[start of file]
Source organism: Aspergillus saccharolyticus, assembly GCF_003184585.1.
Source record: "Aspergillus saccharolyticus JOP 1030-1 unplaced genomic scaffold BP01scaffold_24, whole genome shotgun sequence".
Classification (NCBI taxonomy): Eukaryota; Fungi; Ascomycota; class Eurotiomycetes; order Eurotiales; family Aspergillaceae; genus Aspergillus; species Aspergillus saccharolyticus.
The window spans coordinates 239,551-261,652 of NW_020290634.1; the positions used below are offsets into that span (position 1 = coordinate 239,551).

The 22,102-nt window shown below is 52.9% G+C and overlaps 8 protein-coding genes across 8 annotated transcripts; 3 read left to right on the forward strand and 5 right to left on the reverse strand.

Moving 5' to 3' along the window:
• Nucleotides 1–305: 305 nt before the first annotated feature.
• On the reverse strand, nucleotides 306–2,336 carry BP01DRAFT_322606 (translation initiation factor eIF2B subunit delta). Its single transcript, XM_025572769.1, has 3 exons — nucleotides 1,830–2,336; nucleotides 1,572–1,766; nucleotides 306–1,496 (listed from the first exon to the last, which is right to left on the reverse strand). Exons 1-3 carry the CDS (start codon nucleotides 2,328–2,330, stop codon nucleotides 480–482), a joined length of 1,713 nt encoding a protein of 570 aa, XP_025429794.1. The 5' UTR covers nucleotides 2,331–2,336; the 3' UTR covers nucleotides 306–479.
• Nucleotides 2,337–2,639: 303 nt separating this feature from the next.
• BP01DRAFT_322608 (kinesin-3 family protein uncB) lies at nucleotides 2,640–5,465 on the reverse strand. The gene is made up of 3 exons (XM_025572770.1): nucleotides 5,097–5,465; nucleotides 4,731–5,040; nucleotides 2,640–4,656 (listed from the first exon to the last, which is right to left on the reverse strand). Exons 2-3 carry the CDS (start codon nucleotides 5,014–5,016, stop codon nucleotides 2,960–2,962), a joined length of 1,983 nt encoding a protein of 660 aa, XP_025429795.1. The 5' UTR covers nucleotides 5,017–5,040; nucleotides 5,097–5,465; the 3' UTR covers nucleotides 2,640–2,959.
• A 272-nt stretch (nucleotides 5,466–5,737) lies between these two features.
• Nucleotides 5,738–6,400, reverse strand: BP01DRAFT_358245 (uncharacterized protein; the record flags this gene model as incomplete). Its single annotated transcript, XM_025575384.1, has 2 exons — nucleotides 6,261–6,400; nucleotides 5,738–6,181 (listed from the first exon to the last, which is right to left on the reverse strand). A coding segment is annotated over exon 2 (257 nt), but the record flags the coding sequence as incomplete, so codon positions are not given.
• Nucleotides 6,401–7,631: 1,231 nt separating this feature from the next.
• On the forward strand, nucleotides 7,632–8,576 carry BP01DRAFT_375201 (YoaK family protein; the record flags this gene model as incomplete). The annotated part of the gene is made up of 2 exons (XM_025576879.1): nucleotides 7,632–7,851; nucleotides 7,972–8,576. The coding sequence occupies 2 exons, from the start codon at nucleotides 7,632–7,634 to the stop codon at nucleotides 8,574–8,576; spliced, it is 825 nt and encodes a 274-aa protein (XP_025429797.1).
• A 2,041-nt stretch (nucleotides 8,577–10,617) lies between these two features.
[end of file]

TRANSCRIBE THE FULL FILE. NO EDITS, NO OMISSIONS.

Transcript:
Source organism: Aspergillus saccharolyticus, assembly GCF_003184585.1.
Source record: "Aspergillus saccharolyticus JOP 1030-1 unplaced genomic scaffold BP01scaffold_24, whole genome shotgun sequence".
Classification (NCBI taxonomy): Eukaryota; Fungi; Ascomycota; class Eurotiomycetes; order Eurotiales; family Aspergillaceae; genus Aspergillus; species Aspergillus saccharolyticus.
The window spans coordinates 239,551-261,652 of NW_020290634.1; the positions used below are offsets into that span (position 1 = coordinate 239,551).

The 22,102-nt window shown below is 52.9% G+C and overlaps 8 protein-coding genes across 8 annotated transcripts; 3 read left to right on the forward strand and 5 right to left on the reverse strand.

Moving 5' to 3' along the window:
• Nucleotides 1–305: 305 nt before the first annotated feature.
• On the reverse strand, nucleotides 306–2,336 carry BP01DRAFT_322606 (translation initiation factor eIF2B subunit delta). Its single transcript, XM_025572769.1, has 3 exons — nucleotides 1,830–2,336; nucleotides 1,572–1,766; nucleotides 306–1,496 (listed from the first exon to the last, which is right to left on the reverse strand). Exons 1-3 carry the CDS (start codon nucleotides 2,328–2,330, stop codon nucleotides 480–482), a joined length of 1,713 nt encoding a protein of 570 aa, XP_025429794.1. The 5' UTR covers nucleotides 2,331–2,336; the 3' UTR covers nucleotides 306–479.
• Nucleotides 2,337–2,639: 303 nt separating this feature from the next.
• BP01DRAFT_322608 (kinesin-3 family protein uncB) lies at nucleotides 2,640–5,465 on the reverse strand. The gene is made up of 3 exons (XM_025572770.1): nucleotides 5,097–5,465; nucleotides 4,731–5,040; nucleotides 2,640–4,656 (listed from the first exon to the last, which is right to left on the reverse strand). Exons 2-3 carry the CDS (start codon nucleotides 5,014–5,016, stop codon nucleotides 2,960–2,962), a joined length of 1,983 nt encoding a protein of 660 aa, XP_025429795.1. The 5' UTR covers nucleotides 5,017–5,040; nucleotides 5,097–5,465; the 3' UTR covers nucleotides 2,640–2,959.
• A 272-nt stretch (nucleotides 5,466–5,737) lies between these two features.
• Nucleotides 5,738–6,400, reverse strand: BP01DRAFT_358245 (uncharacterized protein; the record flags this gene model as incomplete). Its single annotated transcript, XM_025575384.1, has 2 exons — nucleotides 6,261–6,400; nucleotides 5,738–6,181 (listed from the first exon to the last, which is right to left on the reverse strand). A coding segment is annotated over exon 2 (257 nt), but the record flags the coding sequence as incomplete, so codon positions are not given.
• Nucleotides 6,401–7,631: 1,231 nt separating this feature from the next.
• On the forward strand, nucleotides 7,632–8,576 carry BP01DRAFT_375201 (YoaK family protein; the record flags this gene model as incomplete). The annotated part of the gene is made up of 2 exons (XM_025576879.1): nucleotides 7,632–7,851; nucleotides 7,972–8,576. The coding sequence occupies 2 exons, from the start codon at nucleotides 7,632–7,634 to the stop codon at nucleotides 8,574–8,576; spliced, it is 825 nt and encodes a 274-aa protein (XP_025429797.1).
• A 2,041-nt stretch (nucleotides 8,577–10,617) lies between these two features.